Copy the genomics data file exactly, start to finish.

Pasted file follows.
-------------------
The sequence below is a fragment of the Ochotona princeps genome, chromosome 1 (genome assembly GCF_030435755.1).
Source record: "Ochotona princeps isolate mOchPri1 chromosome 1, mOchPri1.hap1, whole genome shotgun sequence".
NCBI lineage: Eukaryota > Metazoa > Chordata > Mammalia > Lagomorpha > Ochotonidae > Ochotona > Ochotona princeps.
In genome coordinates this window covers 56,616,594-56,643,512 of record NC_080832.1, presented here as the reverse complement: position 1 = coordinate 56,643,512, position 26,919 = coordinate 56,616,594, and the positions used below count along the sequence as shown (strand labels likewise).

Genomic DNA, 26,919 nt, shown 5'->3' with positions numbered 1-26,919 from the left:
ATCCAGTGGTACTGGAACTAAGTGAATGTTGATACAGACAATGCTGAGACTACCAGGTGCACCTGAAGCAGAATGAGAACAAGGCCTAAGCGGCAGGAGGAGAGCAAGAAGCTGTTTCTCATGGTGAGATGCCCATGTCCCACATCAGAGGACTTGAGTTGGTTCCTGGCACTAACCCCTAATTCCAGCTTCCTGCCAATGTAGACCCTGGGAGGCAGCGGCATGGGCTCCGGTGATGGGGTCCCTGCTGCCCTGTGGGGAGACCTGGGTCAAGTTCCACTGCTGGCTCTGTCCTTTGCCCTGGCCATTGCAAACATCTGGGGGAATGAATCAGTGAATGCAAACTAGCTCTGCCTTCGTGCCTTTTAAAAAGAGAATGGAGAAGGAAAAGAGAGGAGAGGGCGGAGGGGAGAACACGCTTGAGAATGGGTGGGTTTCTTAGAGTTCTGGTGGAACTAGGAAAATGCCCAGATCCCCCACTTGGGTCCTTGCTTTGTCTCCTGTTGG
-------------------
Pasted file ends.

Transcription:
The sequence below is a fragment of the Ochotona princeps genome, chromosome 1 (genome assembly GCF_030435755.1).
Source record: "Ochotona princeps isolate mOchPri1 chromosome 1, mOchPri1.hap1, whole genome shotgun sequence".
NCBI lineage: Eukaryota > Metazoa > Chordata > Mammalia > Lagomorpha > Ochotonidae > Ochotona > Ochotona princeps.
In genome coordinates this window covers 56,616,594-56,643,512 of record NC_080832.1, presented here as the reverse complement: position 1 = coordinate 56,643,512, position 26,919 = coordinate 56,616,594, and the positions used below count along the sequence as shown (strand labels likewise).

Genomic DNA, 26,919 nt, shown 5'->3' with positions numbered 1-26,919 from the left:
ATCCAGTGGTACTGGAACTAAGTGAATGTTGATACAGACAATGCTGAGACTACCAGGTGCACCTGAAGCAGAATGAGAACAAGGCCTAAGCGGCAGGAGGAGAGCAAGAAGCTGTTTCTCATGGTGAGATGCCCATGTCCCACATCAGAGGACTTGAGTTGGTTCCTGGCACTAACCCCTAATTCCAGCTTCCTGCCAATGTAGACCCTGGGAGGCAGCGGCATGGGCTCCGGTGATGGGGTCCCTGCTGCCCTGTGGGGAGACCTGGGTCAAGTTCCACTGCTGGCTCTGTCCTTTGCCCTGGCCATTGCAAACATCTGGGGGAATGAATCAGTGAATGCAAACTAGCTCTGCCTTCGTGCCTTTTAAAAAGAGAATGGAGAAGGAAAAGAGAGGAGAGGGCGGAGGGGAGAACACGCTTGAGAATGGGTGGGTTTCTTAGAGTTCTGGTGGAACTAGGAAAATGCCCAGATCCCCCACTTGGGTCCTTGCTTTGTCTCCTGTTGG